Albert Lea Freeborn County Standard in Albert-Lea, Minnesota
20 Aug 1902

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Albert Lea Freeborn County Standard in Albert-Lea, Minnesota
20 Aug 1902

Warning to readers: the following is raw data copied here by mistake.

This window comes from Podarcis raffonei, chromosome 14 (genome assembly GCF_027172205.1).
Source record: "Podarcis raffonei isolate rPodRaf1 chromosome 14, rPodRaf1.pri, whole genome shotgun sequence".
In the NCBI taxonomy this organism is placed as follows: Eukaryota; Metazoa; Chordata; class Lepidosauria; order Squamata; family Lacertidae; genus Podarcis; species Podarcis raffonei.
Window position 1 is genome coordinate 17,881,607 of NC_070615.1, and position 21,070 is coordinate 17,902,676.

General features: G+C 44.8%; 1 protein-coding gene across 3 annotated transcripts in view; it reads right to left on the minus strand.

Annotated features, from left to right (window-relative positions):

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Albert Lea Freeborn County Standard (Newspaper) - August 20, 1902, Albert Lea, Minnesota The Gillingham Bank tragedy a by John n. Raphael Tup loud toned clock of the girl Ingham Bank struck the Quarter and As the last beat sounded the watchman entered the managers Rotile turned on the electric Light threw a perfunctory glance round the apartment switched off the Light and went out. His Steps sounded on the Stone stairs leading Down to the vault. They passed tile room again live minutes later As he returned and died into silence As lie went Back to his armchair in the outer office. Hal past one sounded from the loud toned clock and Gillingham was fast asleep. A Man crawled out from under the managers table and stood for a moment in the darkness of the room. Ile went to the shutters and examined them closely and saw that they wore of one solid piece and fitted closely against the window then turned on the electric Light. The watchman might have been surprised if he had seen George Hardy in the Bank at this hour of the night though he would not have been alarmed for the Bank a safety. But then the watchman did not know that George Hardy and his Uncle the Bank manager had had a bitter quarrel that same morning. George had told his Uncle of his engagement to Netta Hardy and the manager had expressed with almost brutal plainness his Frank opinion of George Hardy a worthlessness and had told him that until he had proved his Power of earning sufficient Money to support his Cousin he should never marry her. That queer As it May sound was the reason for Young Hardy a presence in the Bank at this Midnight hour. George Hardy opened a lilt tie Chamois leather bag and took out a Complete set of burglars tools. As they Lay there upon the table they looked far More like the delicate in Artru intents of a dentist than like things which would presently Force the big Safe in tile Corner to Dos Gorge its treasure there were �30,-000 in Bank notes and As much or More in Bonds and shares to bearer in. That Safe and George Hardy knew it for he had seen his Uncle Jet them there. George Hardy also knew that a record of the numbers was some where in the Bank. A not that the numbers matter Mui he or will matter much when in be done a Hardy muttered. And lie placed a Small Square ease which looked like a hand camera upon the floor beside the Safe. The Little ease was heavy and when he had placed it by the Safe George Hardy stood looking at it for a moment. A it will aet ten minutes after i have wound it up a he said a and after those ten minutes nobody will know that anything is missing. The explosion will be put Down to an escape of Gas i shall be Back in my bedroom when it happens and tomorrow i leave for Australia. A few years passed in quiet there a Story of successful mining speculation and then George Hardy set to work. The details of the Safe breaking were soon Over. The Safe was an old fashioned one and the burglar s appliances were modern. Within a very Short time the big door swung noiselessly upon its hinges and the thief was selecting the notes braids and shares for which he had come. Ile stuffed its Booty into the Small handbag gathered up the filings of Metal from the carpet and threw them into the Safe pushed the door to and turned to the infernal machine. Before winding up the clock work attachment lie glanced at his watch. A not three of clock yet. In be been pretty Quick a he said. He Felt in his Waistcoat for the Little Flat passkey which had admitted him so easily into the managers Sanctum and dropped a tin spot of Oil on the wards. A once the machine is started i must lose no time in getting out a he muttered. Hardy sat Down in his uncles chair and thought his plans Over carefully. The explosion would leave no traces of a burglary. When it happened he would be in his bedroom in his uncles House and doubtless like his Uncle would Rush downstairs half dressed to learn what was the matter. His departure the next Day too. Would cause no suspicion for he had told Many people of his intention to go out to Australia and seek a Fortune which should permit him to come Back in a few years time and marry it would not take him two minutes to get out of the Bank and the explosion would destroy All traces of the numbers of ins Booty which lie could easily negotiate in Melbourne. He sat there thinking for a min Ute longer got up and walked across to the Small Black Case which he had put near the Safe. Although he Felt assured that nothing could go wrong his heart was thumping almost painfully. As he crossed the room he caught sight of his face in the looking Glass Over the mantelpiece and laughed to see How Pale it was. A and yet there s no real danger at least none for me a he said aloud. A a in a sorry for poor Watson Watson was Hie night watchman who was sleeping in the cushioned chair in the outer office. A poor beggar but the Bank will pension his widow if a and the thought of what was almost sure to happen stayed his hand a moment As it went out to the clockwork attachment of the infernal machine. The clock struck a Quarter to four. A a now a said George Hardy. And he wound up the attachment of the Little Black Case in the Corner by the Safe. Tick tick tick tick Ile gave a glance round him. Drew the pass key from his pocket took the bag containing the stolen Fortune in his hand and stopped Over to the door. Lie slipped the key into the lock and turned out the Light. A stick tick tick tick Hardy turned the key but lie found it stick a Little. Tick tick tick tick he pushed the key farther in the lock but it refused to turn. The Many a eyes widened in momentary terror. What if i failed to get out of the room nothing on Earth could Stop the machine in the Corner now. He could not even smash it for such an action would Only hasten the end which he now feared would come too soon. Tick tick tick tick Hardy struggled with the key again hut it rammed More tightly in the lock than Ever told perspiration poured Down his face in streams and he wrestled with the tiny passkey for his life. It was his life for which he was fighting and life now that it seemed so suddenly nearer its end had grown sweeter to him than it had Ever been before. Lie Shook the key in desperation. He then twisted his handkerchief into the ring of it made a Tourniquet of it with his Pencil Case and once More attempted to turn the lock but the ring of the key came right off in his hand and left the key itself sticking in the door. Tick tick tick tick All fear of possible discovery had left him now in this greater All absorbing terror and he shrieked aloud for help. But no help came. Watson the night watchman slumbered peacefully in the outer office. Mad with terror George Hardy hammered at the door. He Tore open High Little Chamois leather bag of gurgling implements and endeavoured to pick the key out from the lock or turn it. He could do neither. The Many a face grew horrible in its ghastly terror. He dropped his gurgling tools stepped Back from the door and laughed a Long loud crazy laugh which ended in a shriek of fear. Tick tick tick tick the burglars reason was fast leaving him. Tick tick remorselessly the clockwork of the machinery went on and every beat seemed like the throb of a huge Sledge Hammer on George Hardy a brain. He rushed to the window and tried to unfasten the shutters but they were securely locked and though the key to them was somewhere in the room As he fully knew he could not remember where the watchman had put it. He switched on the Light once More and t ried to think. L ick tick tick tick he could think of nothing but that Dull thud thudding which continued to beat on and on would go on until tile end came. The Bank robber sat Down on the floor beside his bag and Pat Ted with his right hand gently on the carpet in accompaniment to the ticking of the clock in the machine. Tick tick tick tick Hardy commenced to count the ticking. Perhaps he could burst open the door. He threw himself blindly at it and lacerated his head against the easing. A Little Stream of blood trickled from the broken skin upon his forehead. A but the door did not yield. Again and again lie hurled himself against the Portal but it was too stoutly made and resisted every Effort. Presently in one mad Rush he caught his foot in the bag and fell heavily to the ground. Tick tick tick tick and silence. The clerks when they arrived at the Bank the next morning found the broken Safe and the infernal machine with its Damp fuse beside it. George Hardy was sitting on the floor beside his open bag laughing childishly As he Tore up Bonds and banknotes crushed them in his hands and dabbed them at the Little wound upon his forehead to staunch a bleeding which had Long since ceased. The room door had been closed when they came to it but it was not locked although the broken key was in it answers. Fifty years after. A poem to the pioneers of Tho we St o Days of youth of love and truth of labor in the mine o vanished Days in times dim Bazemo Days of forty nine How feeling Burns As in Mary turns to those dear scenes of old. When pick in hand a fearless band we roamed the West for Gold from the solemn Snow crowned Rockies from the hills1 of Sante be from the Solo Recto leaping Down its Cactus bordered Way to the poppy glowing valleys by the Bay Saint Francis blessed every Hill and Dale bears witness of the men who a went out Over the thirsty desert toiled these Stalwart men end True Bea Cedirc to Gay the Star o ? Empire smiling downward from the Blue Quot Vest Arri. Westward Eva Westward Cill each Hillside and Ravine opened to them As the heavens opened to the florentine. Long years have fled those Gays Are dead but still their wealth is ours the Golden Grain on Mary a Plain the Orchards and the Bowers. The lowing herds the Bright plume Birds the Homes of peace us rest that Crown the soil won by the toil of Thos e who a went out a Robert Mackay in Success. To become a music Hall. Moulin Rouge famous purls landmark to undergo a great transformation. Another Well known Paris landmark is about to undergo transformation. This is the famous Moulin Bouge which is going to cease to be a Temple of terpsichore devoted to that form of dancing known in Paris As Cha hut and will be reconstructed As an up to Date music Hall. Of late years interest in the violent and ungraceful form of dancing practice at the Moulin Rouge has been diminishing and the former Bright particular stars of Tai Art have nearly All disappeared. Or the cold storage business. It is reported that the United Stales wants to buy Greenland. Can it be possible says the Chicago rec Ord Herald that the government is planning to go into the ice business calling in Africa. In Gaza land White ladies Are in Tike habit of travelling on the Hacks of cows. The Cook he wanted. Inexperienced but willing husband fails to Settle a vexatious household problem. In Gaza land the horse Street ear and automobile is usually a cow. The illustration shows a lady mounted for an airing or ready to make a polite Call. In the Melsetter District it is quite comme ii Faut to go visiting in this fashion. The lady on co whack is an american mrs. W. L. Thompson wife of or. When in inexpert need Man undertakes to Settle off hand the problems of housekeeping he is Likely to meet with difficulties. It is related in will Carlton a Magazine that a Boston Man determined to show his wife How very j easy it is to get Good servants if one goes about it properly. So one morning he Cut a number of addresses from the a situations wanted column of his favorite morning paper and started out in a cab to find the Ideal Cook. The first place mentioned in his Little Impromptu scrapbook was a narrow Iii tie House in a narrow Little Street from which a Cook had advertised for a position. He found the woman. And. After a few preliminary remark intended to convey an idea of his Broa mindedness and Good understanding of the general situation remarked genially though firmly a now. I am looking for a Good a sure and win did no Tye keep the wan that be had a exclaimed the woman. In irate tones. A Moi on lift yer House is Gerdav a mexicans adore her. Senora Porfirio Diaz. Jr., who maj a cum Pany her Fath or in Law to i Nile states. Poverty Isnit so bad after All it renders the doctors visits few and far Between. When president and mrs. Diaz of Mexico come to the United states for their Long promised tour they will by accompanied by their daughter in Law the popular Young wife of Bapt. Porfiro Diaz he is the Belle of the City of Mexico. She was Senorita in a on a calling expedition Thompson medical missionary at the Melsetter District station a of the american Board of foreign missions. The first Brick House in Gaza land was built at this station within the last decade. The Mission lands consisting of acres. High. Fertile and picturesque were Given to or. Thompson by Cecil Rhodes. That the property produces Good Corn is a self evident proposition in this photograph where a Long Row of ears Are Hung out for curing. Or. And mrs. Thompson recently visited this country bringing Many curios with them and a number of photographs showing their african lift. Among the latter few interested their friends Here so inure As this. Which show s How mrs. Thompson a most cultured gentle and refined lady. Accuse Foo Marks of blood. Union Solidi re left their Trull Frozen ground by almost shoeless feet. On a that Story of Jack Jeffers a said Sergt. Sam Grimshaw according to the Chicago inter Ocean a reminded me of Haynes and that Story of the March Down from wild Gat reminded me of another like it. After the Battle of missionary Ridge our division with others was ordered to Knoxville to Relie a Burnside. We were Long on ammunition and Short on rations and clothes but As the boys put it we marched so darned fast we had Little time to enjoy our misery. Anil we did no to feel any better when we Learned Only ten Miles from Knoxville that in Anc cared for that night by the to my Blue unionist. The boys were so overjoyed to find Haynes alive that they gave themselves away and made no attempt to conceal their identity. After making much of Haynes they brought the calf into Camp but the next Day the Farmer came Down proved his standing by Haynes identified the calf thieves and they were required to pay the owner five dollars the Captain lending them the Money. When they Learned How the old Farmer had treated Laynes they were not sorry they thought the calf was w Ort ii the remarkable experience. Our history of an Illia gift Veteran by Arrie a Bullet in Hilt brain. I springing suddenly on the guard. Comrade Jacob Miller of Braidwood 111. Had a most remarkable experience during i service with company a ninth Indiana and still carries a piece of Confederate Lead in his brain says tile National Tribune. Comrade Miller enlisted at Logan sport iud., in i Obi. His first Captain was. I. La Salle and his regiment was commanded by Robert Milroy. At the Battle of Chickamauga up tember 19, 1>63, while in the act of aiming Comrade Miller was struck by a Musket bail which penetrated the forehead and he fell backward and was left for dead. Comrade Miller recollects hearing his Captain say a it s no use to remove poor Miller for he is by the shot one of his eyes was in a a Sci out of its socket and the other was soon so swollen that he could be nothing. But he retained consciousness and crawled Forth from among the dead after Iii comrades had fallen Back. And made his Way to a Field Hospital. The next morning having a great dread of being taken prisoner he started out to make his Way to Chattanooga on it foot. He could univ see a few feet Burnside had licked Longstreet and ahead of him by holding open the lids Tome to All soft traces of life a mrs. Porfirio Diaz. Or. Louise Raigo a. And come from me of the most aristocratic families of Mexico. It is a Little Over a year ago Ince she married the presidents a from the first she has been a Leader of the capital society. She is dark eve i. And has an Olive skin and a wealth if Wavy Black hair. Lip to Cate Way of Journe my in this country. Get a calling in state on her african a n. Y. Herald. Tilt i it in it Ltd summer r a a a of. Fortunately it is not at All difficult to prepare As it i sure to prove a standing favorite. Mix in the double boiler a cupful and a half of St no g Coffee half a cupful of milk. To it it thirds of a cupful of sugar Quarter of a teaspoonful of Salt and a tablespoonful of granulated Gelatin Reserve half the sugar Kiel while tie other ingredients a heating beat this with the Yolks of three eggs into which stir the boiling mixture return to it the boiler and stir until it begins to thicken. Remove from the fir. Stir in the stiffened we Tes and half i teaspoonful of Vanilla Burn into a mild first dipped in ice water put aside and serve when Ive cold with Cream. That we Wen to ret Ira at once to Chat tame a. A we were Shorter than Ever on a i tons. And weighted Down with ammunition an going Back was worse than going for , w till the Prospect of a fight in front. But. Much to our i Relief we turned after we had re crossed the Clinch River into the Uon nes Auga Valley our brigade taking pose Quot Ion of a la Rye grit Mill. Volunteer Millers were called for and a a dozen responded la avy detachments i went int the farming districts m a. And gather All the wheat and Corn available. This a ground into flour and meal and bread Ami Corn pones anti Inker were flaked to take us Back to Chattanooga. W e remained at the null about a week Cating up nearly of the swollen Eye. Con Rad Miller walked As far a he could anti then Lav Down by the Road is him everything that a datable but p Tornado female loiter in London. It is said that 3s per cent. Of the habitual drunkards in London Aru women. Tailor finished gowns in Art linens resumed tile Mareb w till full at Lea to. A before we were two Dav s on the return Tup we were again so or. On rations and were comp lied to Rev it to parched Corn. We were Shorter than a or on clothes and a the a in de Ender and the weather was cold there was much suffering. Many of the boys had no shoes and the line of March of our brigade Cou d in traced by the blood a n the Rezen ground from almost shoeless feet. To save our Fet we made rough Mot Ca sins of blankets arid pieces of cloth i ing or made sole of two or tin be j thicknesses of cd the. And tied them on with string.-. Some of the bos Luk a Ever. Were Barefoot Ami swore tint 1 their feet got so Tough Ami a in i to. Could strike fire out of the Flinty roots along the Road. A but. Hard or not. The feet bled and As we could not fall out we let them bleed and plodded on. I Here was in a duration however to find the softest j spot on the Road or in the Field near the Road and this brings me to my mess mate. Haynes. One Day As we were passing through a piece of Timber land Haynes and others went about 20d Yards to. Our right into an j open Field that flanked the Timber. A j company of cavalry in Blue uniforms Rode in among the stragglers without exciting much attention until it was discovered the cavalrymen were confederates in Yankee dress. Many it of the stragglers made a Rush Back to our line of March but Hayne and a score of others were carried off As prisoners. A i he confederates hurried their prisoners off As quietly As possible three or four Miles to an old House in a sheep hollow or Gorge. Late in the evening they took All the prisoners away except Haynes and a unionist civilian who had been marching Back with our army. They bound the hands an ambulance Driver finding s ill breathing picked him up and put him n or ambulance in Tho pay which had la ii occupy i by a Comrade who had just died. In this Way Miller finally reached Chattanooga n it Epstein Law a 21, and there fell in with two members of his own company. Ai d with them crossed the River in la evening Aud staved All night with the company . At noon the next Day lie had his wound dressed fur the first time. Then he Drew rations and. Wit ii his comrades started Aero a the mountains to Bridge a it where they Arni september from Bridge it he Rode to Nashville lying on ills bark in a Box car. In Nashville his wound re Eivid its second dres ing. Mil res two comrades ent a tier to their Captain asking for Dexter in Tive lits for themselves and for Miller that they could draw Hir pay. The Captain answered enclosing the lists but added that he would mennonites in Kansas. Yearn Ako this i Ron Eroil sect tried to make an old world county in this country. Abandoned and falling into decay near the town of Hillsboro in Marion county kan., stands an old dutch Windmill built in i Quot to by the mennonite.-. Nearby i a settlement or a Dorf a of prosperous mennonite Farmers. The Mill once useful in the Economy of the Community is now the Home of owls and bats. Tho Weatherboard Are falling off. The wooden Cogwheel Are rotting a was and the doors gone. Its selection of cows. Prof. F. S. Cooler Points oat three phases that must be carefully considered. Cd. 7birt/. 4 the old Mill of 1871. Suc Ces it or is a team roller Miil not far away. The settlement i called Guadena. Meaning the a Valle of the Grace of it was regularly organized with a a do Ruscil who sat in judgment on the dispute of the settler. The courts or open to them but if they invoked them they were in peril it of expulsion from me Church. They tried to reproduce in Fri country the in Jair the a had left in Russia arum to establish Here the manners and custom of their ancestors. They succeeded fur awhile but the new generation that has been born there prefers the am rican Way of living of the Windmill and the patriarchs of the settlement Are All that is left of the original the ii of every family took Ico acre of land. In the beginning the tract of All were thrown together and Cut up into lot acre in this was to t v were Able to build the Borneo of together and farm the outlying Jar i. They made the a cd Orff three Miles Long. Ai d fronting it n a Road they built their houses. The Walls of their i noses were made f Clay and were eight feet thick. The roofs were made of a Blue tall gras which at tha time grew abundantly in tile bottomlands roundabout. A number r f the houses prettily whitewashed exit to Cay. By the Mot of the original habitat ins have been succeeded by wooden farmhouses. The a Ike gel by Iem has been almost abandoned. The mennonites a a or contracted the american a it of and the a Ike Meltem Neces it ated the concurrence of too Many persons in making deeds. The no purpose cow. She i i in Al idea be everywhere an injury to t ii i c attle As Ell ast hairy Boxness. There Are three phases to be considered in this choosing a cow said prof. S. F. Cooley at a recent Institute at the Massachusetts agricultural College. First i would select the cow As an individual without reference to antecedents and records. The most important indication of a Good cow is her udder. No cow can make much milk without a capacious udder. This is not measured so much by its vertical diameter a by its length As measured by the attachment to the body. It should extend Well Forward and far Back or upward Between the legs and should be wide at the same time but not necessarily pendulous. The next Point to be considered is the barrel. The cow must have a big body which is her workshop or Laboratory. Those features that indicate a Good breeder or Mother should come next. She should be wide through the hips and Large and Roomy in the Hind quarters. The fourth Point to be considered is the for quarters and Here she should be rather thin and Sharp of spare flesh loosely put together with Chin a Little Sharp. The neck should be Sharp and rather loosely put on tile shoulders and the head Long. Lastly should come tile superficial Points Sich As Good milk veins Escutcheon Fine hair and Loos skin. The udder barrel Pelvic Region fore quarters and superficial Points should be considered in this order but most buyers begin with the last and Seldom Geas far a the udder. The second phase of the selection has to do with the Pedigree. A Pedigree of the right sort should be a record of ancestry that includes animals of Superior Merit close up. The Mother of the now should be a Superior animal and of the Type which you wish to perpetuate. The Mother of the cows sire should be the same. If they Are mediocre you d n the Trio of tailor finished gowns pictures and description of which Are from the Washington Star one is in old Blue Linen one of those dim soft blues with the bodice and skirt in Fine tucks. These portions of the suit to accommodate the tucking Are in a Light weight Linen the coarse loosely Woven sort. The band trimming which is stitched with Black and the flounce Section of the Jupe is in a closer and heavier weave. Cut in a shaped pieces this forms a stylish shoulder and hip Yoke with straight biases capping the sleeves. Wider pointed bands outline the skirt flounce and a shaped Belt of Black Patent leather neatly girdles the Waist. The entire costume is unlined. Brown butchers Linen the heaviest used for costumes realizes the second Toilette. Which displays a bodice trimming of Black and Brown embroidery. The lower portion of the bodice of this in up and Down Box plaits with a tucked round the Jupe flounce and Yoke sleeves of the suit being of the Plain i Nen. A neck ruffle of Black silk Muslin is an effective detail with this costume which is also without lining. Mercerized Linen in a Dull artistic Green is the texture of the third dress. The Blouse bodice has Lengthwise tucks. Around the bust is a decoration of Diamond shaped pieces held Down by Small Black buttons. The sides and Back of the skirt Are also tucked. The apron Gore is Plain and the scant flounce is headed with a narrow line of Black needlework the High Collar band is likewise embroidered in Black and tucked at the upper portion the Bishop s sleeves puff into Plain wrist bands. Apropos of mercerized Linen which you know is a mixture of Linen and Cotton the smartest Wash petticoats of the hour Are being made of it. In the delicate colors this glistening weave has almost the look of silk and if the skirts Are made sufficiently full tucking and cheap Torchon laces will give them a very fetching air. The fullness is required by the fact that the imitation linens have but i gee body and in the scant shapes the skirts Slink unbecoming by. The Floun cing should All be Cut on the straight and heavily tucked. Another Good material for practical summer undershirts is Brown or Black Pongee. Cool As Cool these Are washing like handkerchiefs and emerging from the tub As Good As new. Only a girls purse. The Dainty receptacle contained variety of things almost equal to boys pocket. Poems and stories used to be written about the infinite variety of articles to be found in a boys pocket. Girls do not have pockets so much the worse for them but the things they Stow away in their pocketbooks would put a boy to the Blush says the Pittsburg dispatch. A girl emptied Ber purse the other Day. A i have to clean it out a she explained a every once in awhile just As i do my Bureau these Are some of the things that were in it two one Dol Lar Bills a 50-cent piece two quarters a five cent piece Lead and ten pennies a a a Lucky italian Coin a japanese a pocket piece a two receipts three Bills a parlor car Check four Street railway transfers five mutilated Stamps a Pencil stub matinee Coupon three keys newspaper clippings and a cleaners Check for gloves. That was not at All an unusual Case. Almost any girl can match it. Jacob Miller. Never have included one for Jacob Miller had it not been for the testimony of his two comrades who were with him. For the reason that he was sure that he had left Miller dead on the Field on Chickamauga. Indeed after the Battle Miller was reported dead by his Captain and his name was printed in the newspapers among the killed. Miller s friends in Indiana did not know he was alive until two months later. The army gorgeous feeling sure that Miller would die told him of these two and left them in charge they would not give him any More of one guard. During the night they pain by probing for the Bullet so it were permitted to go outside and was but in the wound until he went Hayne stooping Down worked his Home. Nine months after he was hands Loose caught up a club Anil. Wounded he arrived Home. Two sur springing suddenly on the guard. Go sons operated on him and succeeded knocked him Down. The refugee Fin in removing about one third of the shed the business and he and Haynes made a Bee line for the Tennessee River aiming to strike it just above Cleveland. A the refugee knew the country Well and where to find Union people. The Musket Ball. Seventeen years after he was shot he was cleaning his j wounds one Day when a piece of Lead dropped into the water. Comrade Miller has no memory for names but very vividly recalls All the first night they were hidden in a House Little details of How he was shot and which was searched Early the next How he was left for dead and finally morning from top to Bottom by con 1 crawled away from among the dead federate cavalry but the East ten and dying Nesse eans of those Days knew How to hide a fellow and Haynes and his four hn9lmnd&Quot old Soldier Friend were not found. The next night in a cd ii. Boyd marched away they were Lucky enough to get across i from his Illinois Home to i Quot it on 1he the River and worked their Day eau 1 Sile of the Union in the civil War he piously toward Chattanooga. In the left a Kivee thearic behind. When a meantime our brigade had marched his sweetheart had Back to the Camp on the North Chick moved with her parents to Missouri Amalga which we had occupied before i Aud As the sweetheart whose Maiden the no Pirp it Quot a cow is so much be the Mongrel d g or the barnyard fowl. Wither has any articular j Breed possibilities or capabilities j they exist because they Are the prod i nets of a Lazy careless system. They do no help their owner much but tend to discourage him with his life. The no pure it be cow is the product of indifferent systems of farming and it is an animal which is neither Good for milk nor beet. She is usually a Good feeder an excellent feeder in fact out not much of a producer. It is astonishing sometimes to know j where the food goes which she eats for it is converted into neither fat flesh nor milk. It must make Bone muscle or sinew for the flesh of the animal is generally Tough when eaten. Now the general purpose cow is a Moss or Type intermediate Between the beef and Dairy Type. This animal strictly speaking is the product of careful and Good Breeding and is not the outcome of Chance or Accident. She has been bred for a dual purpose and if she comes up to anticipations she is a Good Milker and a Good beef producer. While not As Good As the Best beef animal or the finest Dairy cows in producing flesh or milk she nevertheless possesses the ability to partake of each to a considerable degree. She is eminently adapted to the general Farmer who wishes milk and later a fat cow for the shambles with calves which will produce Good veal in a Short time from birth. It mar not be generally known but it is More difficult to raise such an animal than a typical beef or Dairy cow. The danger however comes in with the no purpose cow. In trying to secure a Good general purpose animal we May stumble upon the former. This should be avoided in every possible Way for a the investment would prove As unsatisfactory As any possibly could on the . P. Smith in Indiana Farmer. Good Type of yearling. Have a poor Pedigree to Start with. The farther Back you can go with Good animals the better the Pedigree. The next Point is uniformity and similarity of animals on both sides. In the selection of a Herd the third phase is to choose a few each year from among those cows you have and Weed them out. Selecting a few from outside Superior to those you propose to let go. To make selections in your own Herd it is necessary to keep a daily record and to make frequent tests of to e milk. Depose of those not making a satisfactory profit. At the Connecticut Experiment station it costs about $42 i a year to keep a cow. Here about $60. In order top a for this feed a cow must be capable of making 300 pounds of butter per year. The average of the Herd ought to lie 3.�0 pounds and 400 put funds is possible with care and selection. Too Many Farmers Don t know which cows Are making a profit and which a loss. Tubercular Bacilli. Martyr to inoculation theory prove that they t an be Tran a Nii Ted from conc to 31-n. Name was Carter never again heard from her Soldier Lover she decided he was dead or had forgotten her and married. Her first husband died the Battle of missionary Ridge. The Day after our arrival Bob Lou and Dave made a scout up the Creek about eight Miles and located a calf which they intended to return for that night and she married another and when Cut its Throat and carry the carcass her second died she married another quietly into Camp. A this was the plan but it did no to work. The boys came to Camp went Back at night and found the calf in a pen. But when one of them jumped in to Cut the calf a Throat without making any noise the Little beast set up such a bleating that the Farmer came out and ordered the boys off. They Wold him to go to blazes when he declared that he had a guard and would lend him out. Dave thought this was a Bluff and had just killed the calf when the guard came out and ordered that nothing on the place be touched. A no sooner had the guard spoken than the boys recognized the voice a that of Haynes it who had been taken named Norton who also died. Boyd also married once and his wife died. A few years ago these former sweethearts both now grown Gray met in Carthage for the first time since lie marched away a Brave Young Soldier in Uncle same a Blue. Recognition on both sides was instant. The next Day they went before Justice Claude Berry at Carthage and were married. A this is not the first time i have been married a remarked the patriotic and experienced Bride to the Justice after the knot had been securely tied a i have been married four times and every Man who has been my husband has been an old City journal care of tile Blackberry. Hie Blackberry Patch is often a source of disappointment to those who do not understand the nature of the Plant. The average beginner considers it very important to encourage the growth of As Many new canes As possible for the following seasons bearing. This tends to weaken the Parent roots at the expense of the fruit. Only a few new canes should be allowed to grow to each Plant during the season. Select those most Thrifty in appearance and Cut All the rest out. When they become weakened from Lack of pruning or cultivation apply a top dressing of Well a tend Lien manure or Hardwood ashes. Cultivate if location of Patch will permit and if not mulch . B. Barrett in epitomise. Keep Tufi stuck out of the Orchard. The announcement made by or. Koch the famous German Bacteriol Ogist at the London tuberculosis Congress that human beings could not be inoculated with tubercular Bacilli from animals was naturally received with much incredulity by physicians in All parts of the world. It was Well known at the time that prof. Koch a conclusions were based upon experiments upon the lower a animals which appeared to indicate that animals could not contract consumption from human be nos. With out having made any experiments i upon human beings at the time he boldly concluded that the reverse of the proposition was also True that human beings could not contract tuberculosis from Anima s. To prove the truthfulness or falsity of this deduction it was manifestly necessary to inoculate a human being with the tubercular Bacilli from a lower animal. To test the theory of or. Koch a Young woman of Brooklyn less than a year ago submitted to inoculation with Bovine Bacilli of consumption by a Well known physician of that City who not Only desired to prove the incorrectness of or. Koch a Contention but to demonstrate that consumption in its earlier stages could in cured by inhalation of a medicate i air. The woman soon developed All the symptoms of genuine tuberculosis and never enjoyed Good health at any time after being inoculated. She finally died a Martyr to the Koch theory of inoculation although her death by no Means Demor started the insurability of consumption. The result of the Experiment without any reference to its ethical aspects is important and must have a far reaching influence upon state and municipal authorities Iii their efforts to prevent the Sale of milk or meat from cows affected with t Iber Culosio. A Chicago record Herald. Improving butter flavor. How natural it is for a butter maker to attribute the cause of a poor Batch of butter to the feed the cows get or the ancient condition of the milk we Are too much inclined to blame poor old a a bring or the food for flavors which we Are responsible for. If we take the Cream in band immediately after separating use a Good starter or controller As prof. Mckay terms it instead of allowing it to sour we can improve the finished product several Points on Slater it. Creamery journal